New Study about A collaborative cardiologist-pharmacist Care model to improve hypertension

Original Research published in current Pharmacy Practice Journal shows innovative collaboration is effective!


 This is the first study to document the effectiveness of a

care model to control hypertension in patients with or at high risk for CAD using more stringent blood pressure goals and comparing that control to usual care within the same clinic setting.

In Summary

Physician led collaborative drug therapy management utilizing  clinical pharmacist’s to aid in the medication management of patients with hypertension has been shown to improve blood pressure control. With recommendations for lower blood pressures in patients with coronary artery disease, a cardiologist-pharmacist collaborative care model may be a novel way to achieve these more rigorous goals of therapy continue read

Is there a reasonably priced doctor in the house?

She had visited the same GP six times since the beginning of the year, either for herself or her two children, paying the same amount for each consultation. She then was in hospital for an operation, of which her GP was aware, and needed the cert to cover a week’s recovery at home.

“I rang the secretary in the practice who told me to come up and collect the cert. There was no mention of money on the phone, so I was pretty shocked to be asked for €50 when I got there,” says Lyons. “When I challenged her, she just shrugged her shoulders and said they weren’t a free service.” click to continue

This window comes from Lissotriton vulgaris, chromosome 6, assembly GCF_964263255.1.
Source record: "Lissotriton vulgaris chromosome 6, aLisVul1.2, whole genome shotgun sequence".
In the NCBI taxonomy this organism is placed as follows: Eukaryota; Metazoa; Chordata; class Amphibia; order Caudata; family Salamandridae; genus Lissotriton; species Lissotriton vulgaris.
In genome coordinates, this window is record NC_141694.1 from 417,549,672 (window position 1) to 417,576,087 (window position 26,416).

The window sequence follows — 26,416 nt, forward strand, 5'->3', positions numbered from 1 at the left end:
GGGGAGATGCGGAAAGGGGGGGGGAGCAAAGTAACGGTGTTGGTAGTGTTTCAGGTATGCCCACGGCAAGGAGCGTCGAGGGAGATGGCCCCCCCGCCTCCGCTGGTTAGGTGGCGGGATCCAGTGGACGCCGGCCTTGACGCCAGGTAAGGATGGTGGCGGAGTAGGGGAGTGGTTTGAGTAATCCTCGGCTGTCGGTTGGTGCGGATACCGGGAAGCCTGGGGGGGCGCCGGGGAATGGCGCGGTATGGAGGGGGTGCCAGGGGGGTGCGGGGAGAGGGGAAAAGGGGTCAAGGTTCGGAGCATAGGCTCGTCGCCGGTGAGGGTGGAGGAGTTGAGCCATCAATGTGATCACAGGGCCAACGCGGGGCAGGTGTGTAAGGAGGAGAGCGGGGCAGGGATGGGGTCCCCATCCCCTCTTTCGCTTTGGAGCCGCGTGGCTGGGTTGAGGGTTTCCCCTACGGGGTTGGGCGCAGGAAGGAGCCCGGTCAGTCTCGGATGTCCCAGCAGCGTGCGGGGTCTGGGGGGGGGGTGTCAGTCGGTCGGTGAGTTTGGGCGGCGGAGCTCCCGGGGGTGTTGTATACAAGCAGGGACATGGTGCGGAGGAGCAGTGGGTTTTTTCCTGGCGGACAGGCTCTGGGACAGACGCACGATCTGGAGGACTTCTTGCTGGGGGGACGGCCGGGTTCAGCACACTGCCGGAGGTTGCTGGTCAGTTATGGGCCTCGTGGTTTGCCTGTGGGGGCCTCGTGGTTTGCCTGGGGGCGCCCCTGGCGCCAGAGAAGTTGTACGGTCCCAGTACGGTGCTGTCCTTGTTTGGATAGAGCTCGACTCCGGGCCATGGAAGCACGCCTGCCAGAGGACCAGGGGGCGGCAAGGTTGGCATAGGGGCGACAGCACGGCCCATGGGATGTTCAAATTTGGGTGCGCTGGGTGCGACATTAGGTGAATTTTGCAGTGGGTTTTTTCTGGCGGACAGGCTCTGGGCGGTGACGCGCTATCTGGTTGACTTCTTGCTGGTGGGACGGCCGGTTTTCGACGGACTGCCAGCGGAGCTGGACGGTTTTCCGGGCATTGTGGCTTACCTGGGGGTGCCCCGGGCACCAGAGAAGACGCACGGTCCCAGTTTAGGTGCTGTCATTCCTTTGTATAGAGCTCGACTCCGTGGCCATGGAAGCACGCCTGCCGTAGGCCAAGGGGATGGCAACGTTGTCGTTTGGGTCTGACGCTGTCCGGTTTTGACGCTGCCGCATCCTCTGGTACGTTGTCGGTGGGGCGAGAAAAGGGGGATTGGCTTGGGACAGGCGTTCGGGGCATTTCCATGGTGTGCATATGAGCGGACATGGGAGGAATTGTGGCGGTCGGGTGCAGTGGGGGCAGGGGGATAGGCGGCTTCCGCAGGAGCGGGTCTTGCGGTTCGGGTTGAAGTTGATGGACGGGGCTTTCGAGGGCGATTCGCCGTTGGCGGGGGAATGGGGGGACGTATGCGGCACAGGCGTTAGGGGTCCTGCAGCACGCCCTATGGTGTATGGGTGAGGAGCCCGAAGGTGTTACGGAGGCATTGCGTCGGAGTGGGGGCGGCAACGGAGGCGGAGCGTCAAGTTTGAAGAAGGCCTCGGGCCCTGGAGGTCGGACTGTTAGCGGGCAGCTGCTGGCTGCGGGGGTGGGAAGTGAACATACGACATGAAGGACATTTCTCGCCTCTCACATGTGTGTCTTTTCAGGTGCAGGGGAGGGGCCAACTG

Tackling the growing disconnect between doctors and patients

There is a need for more empathy and better communication, agrees patient advocate Stephen McMahon, who says he can identify with some of what Hafford says. As CEO at the Irish Patients Association who has spent 15 years listening to the complaints of patients, he reports that people often feel they’re not being properly heard.

“You hear from patients that they feel they’re going back to the GP with recurring problems. They say the doctor’s not listening to them.”


On many occasions, McMahon says, he’s advised patients to clearly request that their doctors look at them as if they were seeing them for the first time. This is to encourage doctors to actually listen to what the patient has to say.

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